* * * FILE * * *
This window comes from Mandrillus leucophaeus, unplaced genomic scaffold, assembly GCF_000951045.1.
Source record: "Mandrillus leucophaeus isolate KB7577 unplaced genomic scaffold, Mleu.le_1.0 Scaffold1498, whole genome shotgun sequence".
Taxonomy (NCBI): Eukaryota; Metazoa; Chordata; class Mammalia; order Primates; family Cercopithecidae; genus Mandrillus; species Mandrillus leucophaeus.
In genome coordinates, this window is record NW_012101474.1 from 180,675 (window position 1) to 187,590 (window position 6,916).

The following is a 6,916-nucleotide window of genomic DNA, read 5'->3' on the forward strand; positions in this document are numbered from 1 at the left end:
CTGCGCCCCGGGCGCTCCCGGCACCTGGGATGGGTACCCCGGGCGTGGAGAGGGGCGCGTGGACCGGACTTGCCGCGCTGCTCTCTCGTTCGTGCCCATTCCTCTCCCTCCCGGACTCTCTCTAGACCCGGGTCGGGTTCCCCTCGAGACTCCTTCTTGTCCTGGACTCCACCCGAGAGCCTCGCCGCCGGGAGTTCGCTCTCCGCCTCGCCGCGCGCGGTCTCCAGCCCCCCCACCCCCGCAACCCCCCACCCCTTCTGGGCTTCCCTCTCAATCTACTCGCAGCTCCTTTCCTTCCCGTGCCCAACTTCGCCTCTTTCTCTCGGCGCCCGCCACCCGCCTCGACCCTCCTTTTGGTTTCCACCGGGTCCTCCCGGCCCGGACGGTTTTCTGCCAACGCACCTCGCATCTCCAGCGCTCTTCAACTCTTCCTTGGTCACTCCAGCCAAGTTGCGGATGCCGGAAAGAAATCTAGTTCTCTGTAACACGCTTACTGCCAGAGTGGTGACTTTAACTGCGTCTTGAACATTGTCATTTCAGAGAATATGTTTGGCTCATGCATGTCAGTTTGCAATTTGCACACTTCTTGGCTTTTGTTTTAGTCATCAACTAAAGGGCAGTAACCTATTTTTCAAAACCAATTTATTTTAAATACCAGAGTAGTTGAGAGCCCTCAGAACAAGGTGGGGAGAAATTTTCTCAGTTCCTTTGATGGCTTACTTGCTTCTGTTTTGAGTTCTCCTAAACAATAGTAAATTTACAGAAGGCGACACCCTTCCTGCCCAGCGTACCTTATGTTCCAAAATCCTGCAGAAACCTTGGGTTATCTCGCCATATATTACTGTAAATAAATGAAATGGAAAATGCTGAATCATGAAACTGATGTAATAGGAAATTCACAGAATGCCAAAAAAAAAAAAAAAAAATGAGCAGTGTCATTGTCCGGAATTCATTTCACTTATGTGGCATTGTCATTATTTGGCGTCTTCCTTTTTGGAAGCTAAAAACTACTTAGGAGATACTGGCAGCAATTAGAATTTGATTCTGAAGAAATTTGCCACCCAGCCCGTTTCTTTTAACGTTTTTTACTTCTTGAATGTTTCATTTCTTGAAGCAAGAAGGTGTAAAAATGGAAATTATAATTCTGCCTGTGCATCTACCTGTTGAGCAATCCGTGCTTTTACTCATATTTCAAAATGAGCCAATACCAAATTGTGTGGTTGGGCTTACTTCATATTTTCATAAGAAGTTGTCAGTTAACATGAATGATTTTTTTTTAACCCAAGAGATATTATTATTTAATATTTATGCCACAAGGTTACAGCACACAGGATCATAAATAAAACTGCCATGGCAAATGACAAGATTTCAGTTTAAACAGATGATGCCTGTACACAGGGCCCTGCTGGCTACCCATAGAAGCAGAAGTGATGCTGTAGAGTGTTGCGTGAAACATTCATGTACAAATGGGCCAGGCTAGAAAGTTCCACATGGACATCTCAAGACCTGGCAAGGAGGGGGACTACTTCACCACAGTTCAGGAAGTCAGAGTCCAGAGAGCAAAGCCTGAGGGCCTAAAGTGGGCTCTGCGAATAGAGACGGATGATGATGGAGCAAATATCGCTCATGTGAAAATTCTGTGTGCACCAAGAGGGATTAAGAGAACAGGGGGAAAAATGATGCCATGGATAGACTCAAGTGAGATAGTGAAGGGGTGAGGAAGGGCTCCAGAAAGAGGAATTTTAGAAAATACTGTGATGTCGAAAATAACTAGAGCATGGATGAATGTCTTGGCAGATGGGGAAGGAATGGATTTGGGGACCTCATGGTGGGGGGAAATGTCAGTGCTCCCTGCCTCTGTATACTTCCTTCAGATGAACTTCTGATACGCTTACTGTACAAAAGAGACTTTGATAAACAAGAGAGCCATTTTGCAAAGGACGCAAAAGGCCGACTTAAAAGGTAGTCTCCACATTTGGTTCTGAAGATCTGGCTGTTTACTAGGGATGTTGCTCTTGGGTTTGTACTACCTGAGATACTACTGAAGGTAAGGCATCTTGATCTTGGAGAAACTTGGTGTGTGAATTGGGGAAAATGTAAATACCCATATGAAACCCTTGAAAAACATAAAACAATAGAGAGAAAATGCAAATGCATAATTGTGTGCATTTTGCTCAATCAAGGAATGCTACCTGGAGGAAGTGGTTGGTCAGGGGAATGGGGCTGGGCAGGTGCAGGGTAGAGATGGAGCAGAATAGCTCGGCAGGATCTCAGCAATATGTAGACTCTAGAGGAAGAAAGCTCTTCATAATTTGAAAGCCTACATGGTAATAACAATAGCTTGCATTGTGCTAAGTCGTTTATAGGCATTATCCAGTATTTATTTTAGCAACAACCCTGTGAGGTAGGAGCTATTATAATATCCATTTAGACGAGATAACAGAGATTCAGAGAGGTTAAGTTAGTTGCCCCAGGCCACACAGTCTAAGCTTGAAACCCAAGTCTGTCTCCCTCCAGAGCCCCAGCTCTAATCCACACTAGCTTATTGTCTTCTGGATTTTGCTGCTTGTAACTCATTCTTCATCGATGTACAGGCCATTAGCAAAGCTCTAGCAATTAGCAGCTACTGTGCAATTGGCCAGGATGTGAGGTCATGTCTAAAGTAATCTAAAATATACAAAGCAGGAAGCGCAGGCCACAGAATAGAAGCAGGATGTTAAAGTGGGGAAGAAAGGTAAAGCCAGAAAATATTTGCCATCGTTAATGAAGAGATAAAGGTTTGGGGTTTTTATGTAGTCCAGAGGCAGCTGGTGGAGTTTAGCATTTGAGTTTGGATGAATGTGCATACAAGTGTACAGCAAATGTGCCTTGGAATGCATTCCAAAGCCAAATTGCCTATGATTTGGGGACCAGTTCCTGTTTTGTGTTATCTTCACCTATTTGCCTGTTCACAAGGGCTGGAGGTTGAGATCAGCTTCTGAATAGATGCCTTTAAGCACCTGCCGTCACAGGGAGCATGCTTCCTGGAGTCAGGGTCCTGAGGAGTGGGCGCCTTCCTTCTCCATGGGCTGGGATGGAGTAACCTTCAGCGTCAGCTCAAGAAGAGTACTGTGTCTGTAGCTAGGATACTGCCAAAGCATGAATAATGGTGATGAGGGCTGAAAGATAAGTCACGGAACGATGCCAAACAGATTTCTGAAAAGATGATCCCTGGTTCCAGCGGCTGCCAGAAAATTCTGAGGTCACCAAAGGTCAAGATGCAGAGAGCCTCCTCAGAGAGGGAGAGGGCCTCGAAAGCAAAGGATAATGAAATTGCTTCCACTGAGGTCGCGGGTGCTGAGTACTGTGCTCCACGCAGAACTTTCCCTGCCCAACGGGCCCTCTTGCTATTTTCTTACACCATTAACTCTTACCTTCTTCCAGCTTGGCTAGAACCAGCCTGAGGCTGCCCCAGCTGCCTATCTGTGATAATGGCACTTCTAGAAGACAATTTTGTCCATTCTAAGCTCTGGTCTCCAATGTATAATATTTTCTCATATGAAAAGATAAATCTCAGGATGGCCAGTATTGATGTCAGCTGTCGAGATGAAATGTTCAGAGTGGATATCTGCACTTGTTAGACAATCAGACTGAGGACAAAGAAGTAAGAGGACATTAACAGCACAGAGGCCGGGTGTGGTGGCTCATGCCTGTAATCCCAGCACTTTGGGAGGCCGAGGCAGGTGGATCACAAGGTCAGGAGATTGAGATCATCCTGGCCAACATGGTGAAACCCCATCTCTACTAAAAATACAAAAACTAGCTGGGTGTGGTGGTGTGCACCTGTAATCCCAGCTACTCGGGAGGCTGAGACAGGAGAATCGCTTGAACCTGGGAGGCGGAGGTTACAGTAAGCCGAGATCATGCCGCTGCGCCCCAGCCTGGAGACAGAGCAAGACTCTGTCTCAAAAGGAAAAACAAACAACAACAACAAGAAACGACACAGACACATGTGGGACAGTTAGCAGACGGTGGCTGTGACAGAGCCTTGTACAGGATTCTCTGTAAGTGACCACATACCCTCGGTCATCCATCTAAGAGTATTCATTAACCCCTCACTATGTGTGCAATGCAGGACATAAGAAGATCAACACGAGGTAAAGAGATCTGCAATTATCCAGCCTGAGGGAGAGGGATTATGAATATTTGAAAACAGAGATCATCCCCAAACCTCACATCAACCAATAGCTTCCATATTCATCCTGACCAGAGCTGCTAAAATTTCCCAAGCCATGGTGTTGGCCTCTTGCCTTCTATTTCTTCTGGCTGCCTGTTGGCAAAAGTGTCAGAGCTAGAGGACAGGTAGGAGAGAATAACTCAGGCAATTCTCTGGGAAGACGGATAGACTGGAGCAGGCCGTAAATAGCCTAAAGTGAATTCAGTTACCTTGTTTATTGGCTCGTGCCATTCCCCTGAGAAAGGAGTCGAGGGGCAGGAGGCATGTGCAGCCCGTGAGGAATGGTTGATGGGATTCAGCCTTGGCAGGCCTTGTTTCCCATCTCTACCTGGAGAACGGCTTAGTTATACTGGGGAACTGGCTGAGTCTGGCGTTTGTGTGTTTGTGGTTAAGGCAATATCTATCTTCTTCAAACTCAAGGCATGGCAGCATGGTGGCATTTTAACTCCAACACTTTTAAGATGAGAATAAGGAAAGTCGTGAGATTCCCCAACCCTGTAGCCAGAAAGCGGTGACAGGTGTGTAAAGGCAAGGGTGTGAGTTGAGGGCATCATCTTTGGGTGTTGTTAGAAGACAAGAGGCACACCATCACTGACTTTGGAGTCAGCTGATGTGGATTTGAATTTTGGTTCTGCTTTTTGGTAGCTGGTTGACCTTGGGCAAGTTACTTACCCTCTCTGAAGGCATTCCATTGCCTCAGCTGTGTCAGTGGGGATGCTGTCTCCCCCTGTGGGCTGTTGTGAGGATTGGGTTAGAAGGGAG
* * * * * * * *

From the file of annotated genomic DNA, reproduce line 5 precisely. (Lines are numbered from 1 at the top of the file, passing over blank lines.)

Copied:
The following is a 6,916-nucleotide window of genomic DNA, read 5'->3' on the forward strand; positions in this document are numbered from 1 at the left end: